But the way to look at the future is to look at like “Maybe this is a good thing.” Maybe once we get everything straightened out.. I was saying to someone the other day that my son, who I think is a genius and he’s six years old, you know, one day he’s probably going to say to me “Dad here’s my new album.” And I’ll be like “Where?” And he’ll be like “On this USB drive.” And then I’ll play it, and then I’ll be like “Don’t you have any graphics for this?” And he’ll be like “Hell no. I don’t need no fucking inflated packaging to sell my CD.” And then I’ll be like “Well do you have any visuals or enhanced audio or enhanced video or any video on this shit?” “Hell no, I’m a real artist. I only play fucking music man. Take it or leave it.”
It’s one thing for Nine Inch Nails or Radiohead, who are obviously very well established acts, or even Today is the Day, who have an established underground following, to put out their music for free. But how do you see somebody like your son, somebody just starting out, getting their music out to a mass audience in this situation?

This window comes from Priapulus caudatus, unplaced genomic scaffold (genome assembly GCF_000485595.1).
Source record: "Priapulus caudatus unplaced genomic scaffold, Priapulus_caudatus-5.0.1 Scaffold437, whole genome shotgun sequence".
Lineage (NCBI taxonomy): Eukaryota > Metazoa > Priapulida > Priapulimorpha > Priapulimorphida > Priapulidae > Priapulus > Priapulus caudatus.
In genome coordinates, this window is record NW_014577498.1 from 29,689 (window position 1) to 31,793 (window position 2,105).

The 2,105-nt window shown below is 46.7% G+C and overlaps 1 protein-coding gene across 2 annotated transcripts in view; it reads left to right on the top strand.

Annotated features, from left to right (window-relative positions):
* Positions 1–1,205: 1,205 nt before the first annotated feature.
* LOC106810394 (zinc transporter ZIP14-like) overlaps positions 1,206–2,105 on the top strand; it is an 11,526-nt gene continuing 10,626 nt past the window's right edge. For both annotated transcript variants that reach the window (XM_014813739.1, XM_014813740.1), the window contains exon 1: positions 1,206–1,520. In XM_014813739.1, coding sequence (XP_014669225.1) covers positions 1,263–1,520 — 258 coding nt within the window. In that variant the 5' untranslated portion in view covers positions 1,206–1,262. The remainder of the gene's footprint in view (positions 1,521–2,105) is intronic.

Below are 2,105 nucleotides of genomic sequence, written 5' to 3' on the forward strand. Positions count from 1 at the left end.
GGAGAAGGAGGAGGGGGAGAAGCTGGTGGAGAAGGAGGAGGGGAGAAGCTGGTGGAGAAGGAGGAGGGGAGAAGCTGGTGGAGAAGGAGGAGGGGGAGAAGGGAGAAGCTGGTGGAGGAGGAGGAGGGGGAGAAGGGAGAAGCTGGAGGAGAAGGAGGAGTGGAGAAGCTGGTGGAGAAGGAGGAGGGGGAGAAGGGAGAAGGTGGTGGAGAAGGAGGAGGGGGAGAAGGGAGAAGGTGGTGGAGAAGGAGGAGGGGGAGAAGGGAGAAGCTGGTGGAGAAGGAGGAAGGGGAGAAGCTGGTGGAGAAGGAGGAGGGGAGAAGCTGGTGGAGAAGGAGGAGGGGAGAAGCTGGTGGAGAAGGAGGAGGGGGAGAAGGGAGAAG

Free. I think it’d be free is what I’m trying to say.
But how do people find out about it?
I think in like 10 years, at the moment that an album is released, the big deal is not going to be just about the audio part, it’s going to be about all the other merchandise shit that goes along with it. All the new art designs for t-shirts, there’s some shorts, jackets, hats, mood rings, whatever else type of Kiss memorabilia insane shit…That’s the future, because you cannot stick those things through a USB port. So officially trademarked, licensed merchandise is the future of asshole music. I really do believe that in five years someone will like laugh if you tried to charge them for like a CD or something like that. They would be like “Are you kidding me?”